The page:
That first field trip opened a whole new folder of questions for me, both as a person and as a teacher of young persons. Is it better to read about a religion in a textbook than to risk actual contact with it? How would I feel if a group of students visited my church and treated the holiest things inside it like oddities? Can anyone who visits a sacred space remain an observer, or does one become a participant simply by entering in? Does taking part in the ritual of another faith automatically make you a traitor to your own?
The most troubling question of all was why my religion seemed so much less gracious than Dr. Acharya’s religion did. She seemed to be an exemplar of it, and her hospitality was impeccable. She welcomed all of us to join her at the high altar in her temple without asking what we believed. She enlisted the priest to offer special prayers for us. She did not distance herself from those who snickered. She did not take anyone to task for refusing the prasad. She opened her arms to us from beginning to end. If there were any problems with the visit, they came from the religious worldview of her guests, who had been taught to be very careful about who and what they embraced. I stewed about it all the way home in the van. Why was my crowd so defensive? Who had convinced us that faith was a competitive sport and that only one team could win for all eternity? With an attitude like that, who could blame a neighbor for sensing that Christian love was mostly charitable condescension?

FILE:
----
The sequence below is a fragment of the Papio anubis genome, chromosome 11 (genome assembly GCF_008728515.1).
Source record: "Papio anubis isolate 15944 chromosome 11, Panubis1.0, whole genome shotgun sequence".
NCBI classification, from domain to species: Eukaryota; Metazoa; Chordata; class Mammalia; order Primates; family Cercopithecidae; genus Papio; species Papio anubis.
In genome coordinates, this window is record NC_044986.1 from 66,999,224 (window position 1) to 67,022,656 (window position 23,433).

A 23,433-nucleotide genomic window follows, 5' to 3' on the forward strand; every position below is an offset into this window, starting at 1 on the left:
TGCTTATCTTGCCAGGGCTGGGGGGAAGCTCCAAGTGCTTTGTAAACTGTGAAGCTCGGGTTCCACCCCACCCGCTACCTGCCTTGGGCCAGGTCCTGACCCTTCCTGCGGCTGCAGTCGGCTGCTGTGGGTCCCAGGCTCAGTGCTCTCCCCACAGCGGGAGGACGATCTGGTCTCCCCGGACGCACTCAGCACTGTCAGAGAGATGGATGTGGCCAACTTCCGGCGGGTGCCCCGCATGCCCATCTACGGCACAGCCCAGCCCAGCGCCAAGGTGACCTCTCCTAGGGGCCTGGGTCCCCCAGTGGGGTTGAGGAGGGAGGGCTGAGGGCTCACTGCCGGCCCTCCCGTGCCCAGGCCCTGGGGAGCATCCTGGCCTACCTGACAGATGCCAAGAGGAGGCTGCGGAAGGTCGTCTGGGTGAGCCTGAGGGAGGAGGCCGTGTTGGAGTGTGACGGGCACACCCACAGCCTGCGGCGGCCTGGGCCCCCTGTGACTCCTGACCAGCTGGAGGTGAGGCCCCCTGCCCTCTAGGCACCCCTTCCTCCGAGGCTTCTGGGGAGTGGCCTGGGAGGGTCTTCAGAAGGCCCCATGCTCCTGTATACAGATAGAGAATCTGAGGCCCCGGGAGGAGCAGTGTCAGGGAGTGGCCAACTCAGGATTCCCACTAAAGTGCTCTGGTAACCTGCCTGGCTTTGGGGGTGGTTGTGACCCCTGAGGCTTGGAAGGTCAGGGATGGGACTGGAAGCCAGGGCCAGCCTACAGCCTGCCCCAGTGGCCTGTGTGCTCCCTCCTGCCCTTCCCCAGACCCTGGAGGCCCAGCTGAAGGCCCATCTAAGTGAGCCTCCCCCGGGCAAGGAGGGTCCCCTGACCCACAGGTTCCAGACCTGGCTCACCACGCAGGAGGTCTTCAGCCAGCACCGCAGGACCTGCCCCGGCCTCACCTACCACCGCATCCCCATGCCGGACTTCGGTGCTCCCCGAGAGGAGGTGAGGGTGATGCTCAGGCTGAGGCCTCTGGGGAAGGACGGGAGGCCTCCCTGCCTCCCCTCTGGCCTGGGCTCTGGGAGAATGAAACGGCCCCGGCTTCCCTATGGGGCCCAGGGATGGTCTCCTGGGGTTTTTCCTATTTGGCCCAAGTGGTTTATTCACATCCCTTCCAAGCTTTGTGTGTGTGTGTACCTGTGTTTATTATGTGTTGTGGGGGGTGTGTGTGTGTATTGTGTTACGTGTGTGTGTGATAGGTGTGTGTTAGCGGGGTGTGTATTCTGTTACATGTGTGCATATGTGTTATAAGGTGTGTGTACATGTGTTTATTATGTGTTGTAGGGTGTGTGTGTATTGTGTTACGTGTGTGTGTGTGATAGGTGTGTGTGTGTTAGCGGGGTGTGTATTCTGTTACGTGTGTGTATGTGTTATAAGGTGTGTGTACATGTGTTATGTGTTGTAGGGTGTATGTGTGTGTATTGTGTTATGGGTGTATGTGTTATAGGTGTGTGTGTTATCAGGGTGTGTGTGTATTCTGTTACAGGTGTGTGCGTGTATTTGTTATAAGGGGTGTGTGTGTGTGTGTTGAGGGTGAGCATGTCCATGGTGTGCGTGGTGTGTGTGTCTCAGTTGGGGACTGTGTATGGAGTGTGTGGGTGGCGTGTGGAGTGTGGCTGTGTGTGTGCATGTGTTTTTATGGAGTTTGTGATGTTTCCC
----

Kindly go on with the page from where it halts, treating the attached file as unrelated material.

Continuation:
– from “Holy Envy: Finding God in the Faith of Others” by Barbara Brown Taylor – HarperOne